batu wrote:The only motives publicly expressed by Mannreheim were military difficulty of such an attack:Already at this stage Field Marshal Mannerheim presented to Erfurth those difficulties that Finns would have in breaching the strong line of defence of the Soviet troops, reinforced with permanent structures.
That was the explanation told to Germans of course. It is true that Finns lacked many essential means such as heavy and super heavy artillery to attack a fortified area but that is only a partial truth. The following expains the true attidue:
However, the main reason to the negative stance was the reluctance of the High Command of the Army to advance to Leningrad, as well as the political aspect of the issue. The Finnish Lead of State had already earlier decided that Finns will under no circumstances aim their war operations against Leningrad and President Ryti was keen to supervise the compliance with this decree
batu wrote:I didn't get what is Lead of State and which decree would president Ryti supervise? Again, the murky "poitical reasons" emerge, but apart from the social-democrats' stance there is no mentioning of any other particular reason.
It means President and the Government together (but during the war only certain key Ministers of the Government are needed). They in turn were supervised by numerous "advisors" of which Commander-in-Chief is probably the most important one. Basically exactly the same "system" would be used today although the recent policy is to reduce the power of President like you perhaps have noticed.
Why do you think there should have been any "particular reason"?
batu wrote:So, according to the History of Continuation War, Mannerheim refused to actively participate in the seige because (at least as it was officially anonunced to Germans) it was too difficult for Finnish military to attack such a fortifyed city. This sounds totally normal, Mannerheim saving lives of his soldiers restrains from direct attack, and lets Germans do the job, the fruits of wihch he would reap later. Paasikivi prepared speech to commemorate the coming fall of Leningrad,
Finns expected Germans to finnish off Lenignrad, while Finnish army would ocupy Eastern Karelia and create Greater Finland, uniting Finno-Ugric peoples living there. So, there is no evidence of Mannerheim "saving" Leningrad out of some personal feelings towards the city. He as everybody else expected it to be occupied by Germans and destroyed. With the German victory over Soviet Union Finland would get territories in the Karelia and part of former Leningrad untill the norhten bank of Neva.
Leningrad was a German project, not Finnish. Finnish and German plans and intentions should not be confused.
batu wrote:But in durign the battle of Stalingrad MAnnerheim realized that NAzis would lose.
That happened much earlier. Already in the summer after it was evident that the combat ability of German troops in Finland were much lower than of the Finnish divisions and Germans can't reach their planned goals Maj.Gen. Hj. Siilasvuo wrote a letter to FM Mannerheim and told his opinion on the war. Already in November 1941 Siilasvuo received an order from Mannerheim to stop advancing any closer to Murmansk railway. About at the same time was also decided that Finnish troops won't advance any further in Karelian Isthmus. Only actions on Karhumäki area continued until January 1941.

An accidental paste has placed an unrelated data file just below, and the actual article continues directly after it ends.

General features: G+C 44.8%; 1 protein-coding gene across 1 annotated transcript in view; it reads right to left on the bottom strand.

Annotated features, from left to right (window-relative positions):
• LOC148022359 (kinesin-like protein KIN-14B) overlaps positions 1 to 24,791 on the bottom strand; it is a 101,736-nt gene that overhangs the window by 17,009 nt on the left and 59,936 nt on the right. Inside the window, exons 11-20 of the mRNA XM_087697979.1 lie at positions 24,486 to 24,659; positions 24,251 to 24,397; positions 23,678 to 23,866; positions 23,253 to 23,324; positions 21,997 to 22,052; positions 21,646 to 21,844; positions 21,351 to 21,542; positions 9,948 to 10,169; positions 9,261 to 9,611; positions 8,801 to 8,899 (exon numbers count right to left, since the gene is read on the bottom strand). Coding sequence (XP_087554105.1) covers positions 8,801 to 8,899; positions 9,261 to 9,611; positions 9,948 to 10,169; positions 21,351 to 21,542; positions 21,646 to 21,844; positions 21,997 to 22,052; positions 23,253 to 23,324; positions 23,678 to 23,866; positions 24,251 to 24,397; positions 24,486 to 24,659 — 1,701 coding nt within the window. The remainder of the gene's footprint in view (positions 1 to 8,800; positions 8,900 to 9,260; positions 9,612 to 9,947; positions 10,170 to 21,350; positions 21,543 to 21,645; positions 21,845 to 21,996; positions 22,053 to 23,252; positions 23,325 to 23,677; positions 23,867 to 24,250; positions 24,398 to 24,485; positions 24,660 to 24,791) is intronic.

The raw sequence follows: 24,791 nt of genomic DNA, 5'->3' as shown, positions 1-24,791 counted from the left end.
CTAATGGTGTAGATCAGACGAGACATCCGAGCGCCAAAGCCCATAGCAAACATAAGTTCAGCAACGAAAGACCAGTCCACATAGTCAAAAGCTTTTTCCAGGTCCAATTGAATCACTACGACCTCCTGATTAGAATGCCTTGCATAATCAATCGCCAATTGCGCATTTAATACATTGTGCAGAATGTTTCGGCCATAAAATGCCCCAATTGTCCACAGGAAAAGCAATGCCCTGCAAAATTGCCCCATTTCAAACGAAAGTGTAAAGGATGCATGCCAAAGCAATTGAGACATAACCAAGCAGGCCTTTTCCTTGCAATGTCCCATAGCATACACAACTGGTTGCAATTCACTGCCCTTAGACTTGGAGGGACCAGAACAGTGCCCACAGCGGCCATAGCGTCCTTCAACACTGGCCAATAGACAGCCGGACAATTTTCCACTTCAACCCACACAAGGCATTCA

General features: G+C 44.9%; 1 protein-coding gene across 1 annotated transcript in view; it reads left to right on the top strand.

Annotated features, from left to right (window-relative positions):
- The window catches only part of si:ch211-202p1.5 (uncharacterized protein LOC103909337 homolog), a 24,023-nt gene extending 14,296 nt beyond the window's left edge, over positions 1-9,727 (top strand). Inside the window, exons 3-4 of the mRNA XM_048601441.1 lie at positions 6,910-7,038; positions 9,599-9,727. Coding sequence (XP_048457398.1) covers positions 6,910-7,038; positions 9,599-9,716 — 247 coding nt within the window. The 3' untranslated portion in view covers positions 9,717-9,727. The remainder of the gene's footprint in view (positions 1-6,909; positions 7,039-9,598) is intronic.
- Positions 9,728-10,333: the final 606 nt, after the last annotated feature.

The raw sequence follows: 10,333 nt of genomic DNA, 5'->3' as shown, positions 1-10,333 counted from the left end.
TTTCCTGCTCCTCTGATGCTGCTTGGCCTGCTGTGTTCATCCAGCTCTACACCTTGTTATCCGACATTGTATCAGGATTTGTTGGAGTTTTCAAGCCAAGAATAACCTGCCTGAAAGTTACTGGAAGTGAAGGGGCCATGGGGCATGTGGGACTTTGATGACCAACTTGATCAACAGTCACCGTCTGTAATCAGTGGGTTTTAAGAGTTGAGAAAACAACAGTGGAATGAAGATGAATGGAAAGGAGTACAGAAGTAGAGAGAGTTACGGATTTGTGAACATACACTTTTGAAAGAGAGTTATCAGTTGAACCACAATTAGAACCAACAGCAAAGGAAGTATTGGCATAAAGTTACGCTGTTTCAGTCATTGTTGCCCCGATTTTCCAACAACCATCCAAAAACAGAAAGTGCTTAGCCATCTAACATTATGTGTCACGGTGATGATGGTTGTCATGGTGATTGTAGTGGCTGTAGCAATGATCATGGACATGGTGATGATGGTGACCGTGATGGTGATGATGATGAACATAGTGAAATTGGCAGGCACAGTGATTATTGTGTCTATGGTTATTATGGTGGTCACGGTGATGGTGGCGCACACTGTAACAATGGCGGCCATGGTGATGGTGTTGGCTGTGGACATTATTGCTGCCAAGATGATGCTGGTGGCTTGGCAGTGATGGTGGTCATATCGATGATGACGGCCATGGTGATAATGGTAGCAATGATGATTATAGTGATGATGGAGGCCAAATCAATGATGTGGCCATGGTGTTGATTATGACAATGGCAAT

batu wrote:AS for Mannerheim and Ryti's statements of despise towards Nazis, I don't think it's "basic" info. In fact it would be quite revealing, if soembody came up with the quote of Mannerheim or Ryti about Hitler or Nazism. So don't feel shy to give me this "basics". The same goes towards MAnnerheim-saviour of Leningrad. The above quote didn't add anything to prove that myth. Sure, we can say Mannerheim didn't take part in the direct storm of the city but his motives are far from being clear. And as the factual evidence suggests, they were mostly of military matter rather than humanitarian or personal-sentimental.
These are only Soviet myths. Lt.Gen. W. Tuompo has quoted in his published diaries what Mannerheim has said about Nazis. Read from there. Finnish motives are quite clear: Finns had their own goals in war which should not be confused with the German goals or plans like I already said.
batu wrote:Besdies, what about the "Greater Finland" idea? Correct me if I am worng, but I guess that was the major propaganda of Finnish government before the Continuation war? Or was it just minor radical movement? What about Lapua movement, ryssän viha, Lotta Svärd?
You are wrong. Again your own "guessing" without any proves. Just claims in line with the "official" Soviet view (myths you talked about).
batu wrote:I've read that IKL- the ultra-naitonalist party that had been in the parliament (though in minority) before continuation war was suddenly invited into the cabinet. This doesn't seem to conform the notion of Finnish government despising NAzis. Besides, Finland seemed to be quite pro-German even before the Winter war:In 1937 a German submarine flotilla visited Helsinki, and it was greeted warmly by the people and by the government. In April and in May 1938, the Finnish government presided over two great celebrations, marking the twentieth anniversary of the entry of German troops into Helsinki and of the entry of Mannerheim's forces into Helsinki, respectively, events that numerous prominent Germans attended. The Finns were also indiscreet in allowing a German naval squadron to visit Helsinki. Soviet suspicions were fuelled again by the visit to Finland in June 1939 of the German army chief of staff, General Franz Halder, who was received by the government in Helsinki and who viewed Finnish army maneuvers on the Karelian Isthmus.
I doubt this has something to do with the attack of Suho island?